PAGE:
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Plants that don't follow the rules

lydiaannlydiaann Posts: 298
Have people found that, by sheer happenstance, plants suddenly don't do 'what it says on the packet'?  Firstly, peace lilies.  Every year when we go on our 2 week break, I bring all the houseplants into the shower, after first placing a capillary mat in the tray.  I water them well, including the matting, then close the shower door.  There is plenty of light coming in.  This system always works.  One year, I left one peace lily in the dining room, a particularly good specimen too.  We came back to find it yellow, drooping all over the place and - naturally - as dry as a desert.  Nothing ventured, nothing gained.  Chopped all the leaves off, sat it in a bucket for an hour and then put it back in its container.  Result?  A few weeks later, strong and healthy it produced not only a fine set of leaves but 4 flowers as well.  I've tried that 'abuse system' with my non-flowering ones, leaving them to their fate for a couple of weeks and it works every time.  Not the way we're supposed to treat them but it works!

Next, hellebores.  I've been rejigging the garden.  I took out a skimmia, trimmed back a load of other ground cover plants, including an old hellebore that was in the garden when we arrived 8 years ago, leaving just a small 'crown' to see what would happen.  Here we are in the middle of July and it's grown beautifully and is now glowing with pink-tinged flowers all over it.  I can only hope that it does so again this winter.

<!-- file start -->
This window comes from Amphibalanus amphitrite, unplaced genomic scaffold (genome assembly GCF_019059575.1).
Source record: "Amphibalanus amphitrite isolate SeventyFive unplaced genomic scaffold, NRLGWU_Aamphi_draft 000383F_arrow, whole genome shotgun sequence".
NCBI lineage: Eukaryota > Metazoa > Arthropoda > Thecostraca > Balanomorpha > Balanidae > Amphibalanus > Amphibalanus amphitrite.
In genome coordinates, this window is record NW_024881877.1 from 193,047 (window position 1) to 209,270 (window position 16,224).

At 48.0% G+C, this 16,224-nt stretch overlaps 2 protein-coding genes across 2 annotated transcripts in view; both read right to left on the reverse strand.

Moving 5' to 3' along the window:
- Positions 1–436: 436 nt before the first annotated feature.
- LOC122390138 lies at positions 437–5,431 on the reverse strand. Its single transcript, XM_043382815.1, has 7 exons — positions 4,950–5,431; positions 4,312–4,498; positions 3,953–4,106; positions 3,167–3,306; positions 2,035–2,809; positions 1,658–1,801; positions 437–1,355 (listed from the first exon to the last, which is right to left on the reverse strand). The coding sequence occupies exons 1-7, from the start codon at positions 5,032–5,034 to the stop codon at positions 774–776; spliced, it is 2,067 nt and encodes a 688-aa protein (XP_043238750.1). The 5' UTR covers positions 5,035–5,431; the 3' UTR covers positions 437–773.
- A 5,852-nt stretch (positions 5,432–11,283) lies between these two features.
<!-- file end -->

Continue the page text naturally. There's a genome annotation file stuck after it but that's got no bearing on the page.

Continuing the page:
I've had delphiniums and a lupin flowering at Christmas once as well.  Is it just me?

Posts

  • madpenguinmadpenguin Posts: 2,534
    I have hard pruned things at the 'wrong' time of the year for various reasons and they all come back better than before!

    “Every day is ordinary, until it isn't.” - Bernard Cornwell-Death of Kings
  • DovefromaboveDovefromabove Posts: 87,860
    edited July 2019
    Sometimes putting a plant under stress will encourage it to flower ... after all, if it ‘thinks’ it’s going to die, flowering and seeding is the way to reproduce itself and prolong its gene pool ... not to be recommended as a long term strategy tho 😆 

    Gardening in Central Norfolk on improved gritty moraine over chalk ... free-draining.





  • lydiaannlydiaann Posts: 298
    Maybe I should try cutting back some of my other stuff that seems stubborn in doing what it's supposed to do when it's supposed to do!  Maybe in November, when everything just goes to sleep?:|
  • wild edgeswild edges Posts: 10,441
    I'm not sure my peace lilies gets watered more than twice a month at the best of times. They seem happy enough though. Last year the late spring and dry summer confused loads of plants and we got an extra flowering season out of a few oddities.
    If you can keep your head, while those around you are losing theirs, you may not have grasped the seriousness of the situation.
  • LoxleyLoxley Posts: 5,685
    I've got one of those zebra-leaved bromeliad that's supposed to send up a red flower spike and then promptly die. I've found that death can be averted if you cut off the flower spike in time (it looks pretty vulgar anyway).

    "What is hateful to you, do not do to your neighbour". 
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